I got braces this week. And not the magic “invisible” kind. Full on wires, metal brackets, the whole deal.
It’s kind of a long story, involving years of jaw problems that, ironically, multiple professionals have told me were CAUSED by the orthodontia I had when I was younger. It was pretty extensive, involving a couple years in a palate expander, some other tedious procedures, and nearly 5 years in braces. (When they finally came off my senior year of high school, all I wanted to do was kiss boys, free of hardware). Apparently, in the old days, all they cared about was the aesthetics of getting our teeth straight and pretty. They weren’t looking at our whole bodies, considering things like growth and alignment. And so, for a lot of us, all that manipulating caused longer term, whole body issues.
The irony is not lost on me that I am wearing braces to fix issues caused by braces. If I overthink that it keeps me up nights.
I feel like a teenager again, and not in a good way. Much of the experience is exactly as I remember -- the cuts and scrapes on the inside of your mouth, the difficulty of learning to eat and talk around the metal, and the feeling of some foreign body being always a part of your body… But here’s what’s interesting-- I also remember my mouth being really, really sore the first few days after getting a new wire on. But this time, there is no pain. Well, aside from the minor lacerations on the inside of my lip, but you know. My actual teeth aren’t sore.
Could it be that my teeth remember where they are supposed to go from all those past years of wrangling, and so they just snapped back to attention immediately with no fuss or drama?
Our bodies are amazing. They remember.
I used to be a dancer, and to this day, I can easily fall into certain kinds of movement without even thinking about it. A certain song will make me remember an entire combination, something I must have practiced hundreds of times before a performance or competition. While the execution might be lacking, the muscles remember. I mean, I can no longer manage a toe touch in the air and land in the splits; and for the safety of all around me, will not attempt such things at 40-plus. But my muscles remember how to get there, and what to do next, and how to move into the next thing after that. I dance in my sleep sometimes.
During the pandemic I’ve gotten on the virtual fitness train. I’ve been doing a lot of HiiT and weight training, but was getting bored with that. I thought I’d try the whole Barre thing that is all the rage, and I was so happy when I realized it was not just a ballet-based workout but actual ballet. I was ready to dig out ballet shoes and go get my old barre from my mom’s basement.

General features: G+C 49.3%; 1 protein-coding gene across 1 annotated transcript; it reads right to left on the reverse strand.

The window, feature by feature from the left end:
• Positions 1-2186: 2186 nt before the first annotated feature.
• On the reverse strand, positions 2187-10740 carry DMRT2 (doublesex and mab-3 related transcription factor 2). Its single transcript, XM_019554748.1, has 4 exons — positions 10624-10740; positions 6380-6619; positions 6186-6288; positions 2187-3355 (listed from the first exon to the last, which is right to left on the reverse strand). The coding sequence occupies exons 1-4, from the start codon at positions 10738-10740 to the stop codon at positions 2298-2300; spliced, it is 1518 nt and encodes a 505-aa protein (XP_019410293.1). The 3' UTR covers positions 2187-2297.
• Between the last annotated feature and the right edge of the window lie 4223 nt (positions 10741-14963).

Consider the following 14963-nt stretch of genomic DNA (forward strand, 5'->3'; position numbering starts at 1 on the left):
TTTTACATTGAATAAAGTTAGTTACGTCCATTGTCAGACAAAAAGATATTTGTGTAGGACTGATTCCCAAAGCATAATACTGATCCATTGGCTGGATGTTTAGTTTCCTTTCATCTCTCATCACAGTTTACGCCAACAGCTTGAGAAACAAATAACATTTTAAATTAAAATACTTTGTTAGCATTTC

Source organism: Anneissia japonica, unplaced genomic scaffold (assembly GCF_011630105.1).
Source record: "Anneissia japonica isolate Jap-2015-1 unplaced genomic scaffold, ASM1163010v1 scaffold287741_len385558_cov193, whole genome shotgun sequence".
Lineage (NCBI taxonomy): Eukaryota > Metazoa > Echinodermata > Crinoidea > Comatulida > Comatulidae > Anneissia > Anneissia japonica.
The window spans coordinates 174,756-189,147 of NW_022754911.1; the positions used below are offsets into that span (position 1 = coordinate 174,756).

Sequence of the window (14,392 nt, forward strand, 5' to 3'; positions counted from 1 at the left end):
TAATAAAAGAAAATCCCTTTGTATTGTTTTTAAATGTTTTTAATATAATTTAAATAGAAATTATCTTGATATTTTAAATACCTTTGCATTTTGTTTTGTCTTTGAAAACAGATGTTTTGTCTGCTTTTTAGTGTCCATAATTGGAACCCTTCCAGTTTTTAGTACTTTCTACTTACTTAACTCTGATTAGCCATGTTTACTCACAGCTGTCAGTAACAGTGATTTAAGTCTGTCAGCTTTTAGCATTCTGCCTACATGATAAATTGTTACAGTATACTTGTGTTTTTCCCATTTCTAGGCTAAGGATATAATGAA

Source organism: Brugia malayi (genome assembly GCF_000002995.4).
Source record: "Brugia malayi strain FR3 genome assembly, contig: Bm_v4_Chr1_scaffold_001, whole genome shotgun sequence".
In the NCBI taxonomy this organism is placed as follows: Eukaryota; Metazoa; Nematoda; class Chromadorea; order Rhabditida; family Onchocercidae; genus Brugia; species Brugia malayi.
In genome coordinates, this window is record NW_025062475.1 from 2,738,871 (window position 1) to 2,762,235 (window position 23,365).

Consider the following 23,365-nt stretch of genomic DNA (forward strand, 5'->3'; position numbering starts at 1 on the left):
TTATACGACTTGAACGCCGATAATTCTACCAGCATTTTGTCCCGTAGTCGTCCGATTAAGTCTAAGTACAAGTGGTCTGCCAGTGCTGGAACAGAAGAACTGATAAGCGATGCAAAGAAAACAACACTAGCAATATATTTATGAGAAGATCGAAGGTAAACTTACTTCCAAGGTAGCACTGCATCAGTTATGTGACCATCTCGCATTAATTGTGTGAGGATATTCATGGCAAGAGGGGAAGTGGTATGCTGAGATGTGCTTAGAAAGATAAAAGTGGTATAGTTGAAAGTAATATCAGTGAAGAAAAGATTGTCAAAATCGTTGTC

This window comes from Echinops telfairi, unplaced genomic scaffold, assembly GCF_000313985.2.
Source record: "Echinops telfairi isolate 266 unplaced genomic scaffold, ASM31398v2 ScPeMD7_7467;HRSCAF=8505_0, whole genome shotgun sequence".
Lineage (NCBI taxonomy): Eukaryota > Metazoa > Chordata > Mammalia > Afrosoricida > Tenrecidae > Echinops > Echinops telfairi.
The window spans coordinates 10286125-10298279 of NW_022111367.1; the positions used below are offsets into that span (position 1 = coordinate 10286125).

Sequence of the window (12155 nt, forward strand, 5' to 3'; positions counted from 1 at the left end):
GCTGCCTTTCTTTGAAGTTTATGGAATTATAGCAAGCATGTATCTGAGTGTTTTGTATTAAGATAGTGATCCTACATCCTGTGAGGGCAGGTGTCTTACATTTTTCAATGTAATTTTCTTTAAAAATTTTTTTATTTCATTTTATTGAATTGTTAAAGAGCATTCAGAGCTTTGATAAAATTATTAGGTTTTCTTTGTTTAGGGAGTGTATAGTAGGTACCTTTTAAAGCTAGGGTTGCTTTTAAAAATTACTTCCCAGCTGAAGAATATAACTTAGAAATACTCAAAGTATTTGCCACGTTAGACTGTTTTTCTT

It was not lost on me that this ‘workout’ is comprised of exercises that, at one time, were just a warm-up for hours of actual dancing--but still! I was all in.
A few days into this new routine, my hips started hurting. I thought it might be my desk chair, or my shoes, or some other external factor. But by process of elimination I figured out that the real culprit was the ballet life I was trying to reclaim. My hips just did not want to do that anymore.
For the uninitiated, ballet--even just the warmup barre exercise--requires a certain rotation from the hips, a “turnout” that you hold through every movement. If you have not been training your body to turn out for years, it does not come easily. In fact-- I never had great turnout, because I didn’t start ballet until I was about 13. At which point, you are basically grown. There are many things you can learn and condition your body to do. But turnout is just not one of them.
Which I just recently remembered. Or rather, my muscles remembered for me.
My body told me that I am a grown-ass woman and somebody’s mother and maybe now is not the time to dust off my dreams of being a professional ballerina. And I’d better not dare even THINK about trying on some toe shoes.
However, there are plenty of miraculous things my body is capable of, dance related and otherwise, that need not cause pain and suffering.
On a side note, I’m concerned that the fitness industry is pushing these ballet-based fitness regimes for grown adults whose joints and muscles are not trained to turn that way. I’m wondering how many other middle aged women are waking up with aches and pains that they think they just need to power through, like any other sore muscle, not realizing that there is something really unnatural about some of those movements, and that your body will actively protest if you haven’t been working towards this since you were 5.
On a more existential note, I’m just over here marveling at what our bodies remember, for better or worse. And what they can tell us, if we listen.
Speaking of listening-- we have a new podcast episode! Check out our interview with Kory Caudill, one of the top pianists in the world. (And we aren't just saying that because he's our people).